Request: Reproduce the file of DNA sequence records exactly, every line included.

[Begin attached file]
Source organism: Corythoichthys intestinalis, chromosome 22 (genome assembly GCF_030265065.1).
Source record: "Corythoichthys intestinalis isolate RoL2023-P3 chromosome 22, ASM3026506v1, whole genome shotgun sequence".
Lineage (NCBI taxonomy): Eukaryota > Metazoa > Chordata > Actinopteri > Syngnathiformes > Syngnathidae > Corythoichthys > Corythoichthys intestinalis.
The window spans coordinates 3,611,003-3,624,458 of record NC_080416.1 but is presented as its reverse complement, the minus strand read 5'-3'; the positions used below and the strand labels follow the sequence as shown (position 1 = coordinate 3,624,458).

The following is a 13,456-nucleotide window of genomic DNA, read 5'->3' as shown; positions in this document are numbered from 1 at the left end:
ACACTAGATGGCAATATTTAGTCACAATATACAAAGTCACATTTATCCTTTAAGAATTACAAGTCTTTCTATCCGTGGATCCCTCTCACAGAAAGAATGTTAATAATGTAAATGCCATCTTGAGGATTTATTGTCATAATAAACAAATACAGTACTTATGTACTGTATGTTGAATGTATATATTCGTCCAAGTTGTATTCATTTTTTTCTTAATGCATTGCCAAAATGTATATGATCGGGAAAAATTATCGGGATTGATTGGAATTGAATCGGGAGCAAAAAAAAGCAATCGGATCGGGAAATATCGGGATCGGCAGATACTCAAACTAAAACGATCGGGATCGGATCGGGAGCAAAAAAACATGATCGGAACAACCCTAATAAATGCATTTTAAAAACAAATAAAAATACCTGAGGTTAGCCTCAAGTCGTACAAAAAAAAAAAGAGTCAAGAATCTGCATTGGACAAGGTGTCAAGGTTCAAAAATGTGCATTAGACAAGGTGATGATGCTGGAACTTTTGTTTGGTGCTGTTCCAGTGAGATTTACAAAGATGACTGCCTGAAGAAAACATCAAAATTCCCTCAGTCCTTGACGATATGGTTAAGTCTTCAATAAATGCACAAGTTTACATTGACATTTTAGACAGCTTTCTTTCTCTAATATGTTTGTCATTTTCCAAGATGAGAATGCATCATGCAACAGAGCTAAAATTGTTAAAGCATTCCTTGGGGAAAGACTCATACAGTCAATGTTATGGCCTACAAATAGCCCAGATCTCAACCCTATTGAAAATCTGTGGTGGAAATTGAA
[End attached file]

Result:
Source organism: Corythoichthys intestinalis, chromosome 22 (genome assembly GCF_030265065.1).
Source record: "Corythoichthys intestinalis isolate RoL2023-P3 chromosome 22, ASM3026506v1, whole genome shotgun sequence".
Lineage (NCBI taxonomy): Eukaryota > Metazoa > Chordata > Actinopteri > Syngnathiformes > Syngnathidae > Corythoichthys > Corythoichthys intestinalis.
The window spans coordinates 3,611,003-3,624,458 of record NC_080416.1 but is presented as its reverse complement, the minus strand read 5'-3'; the positions used below and the strand labels follow the sequence as shown (position 1 = coordinate 3,624,458).

The following is a 13,456-nucleotide window of genomic DNA, read 5'->3' as shown; positions in this document are numbered from 1 at the left end:
ACACTAGATGGCAATATTTAGTCACAATATACAAAGTCACATTTATCCTTTAAGAATTACAAGTCTTTCTATCCGTGGATCCCTCTCACAGAAAGAATGTTAATAATGTAAATGCCATCTTGAGGATTTATTGTCATAATAAACAAATACAGTACTTATGTACTGTATGTTGAATGTATATATTCGTCCAAGTTGTATTCATTTTTTTCTTAATGCATTGCCAAAATGTATATGATCGGGAAAAATTATCGGGATTGATTGGAATTGAATCGGGAGCAAAAAAAAGCAATCGGATCGGGAAATATCGGGATCGGCAGATACTCAAACTAAAACGATCGGGATCGGATCGGGAGCAAAAAAACATGATCGGAACAACCCTAATAAATGCATTTTAAAAACAAATAAAAATACCTGAGGTTAGCCTCAAGTCGTACAAAAAAAAAAAGAGTCAAGAATCTGCATTGGACAAGGTGTCAAGGTTCAAAAATGTGCATTAGACAAGGTGATGATGCTGGAACTTTTGTTTGGTGCTGTTCCAGTGAGATTTACAAAGATGACTGCCTGAAGAAAACATCAAAATTCCCTCAGTCCTTGACGATATGGTTAAGTCTTCAATAAATGCACAAGTTTACATTGACATTTTAGACAGCTTTCTTTCTCTAATATGTTTGTCATTTTCCAAGATGAGAATGCATCATGCAACAGAGCTAAAATTGTTAAAGCATTCCTTGGGGAAAGACTCATACAGTCAATGTTATGGCCTACAAATAGCCCAGATCTCAACCCTATTGAAAATCTGTGGTGGAAATTGAA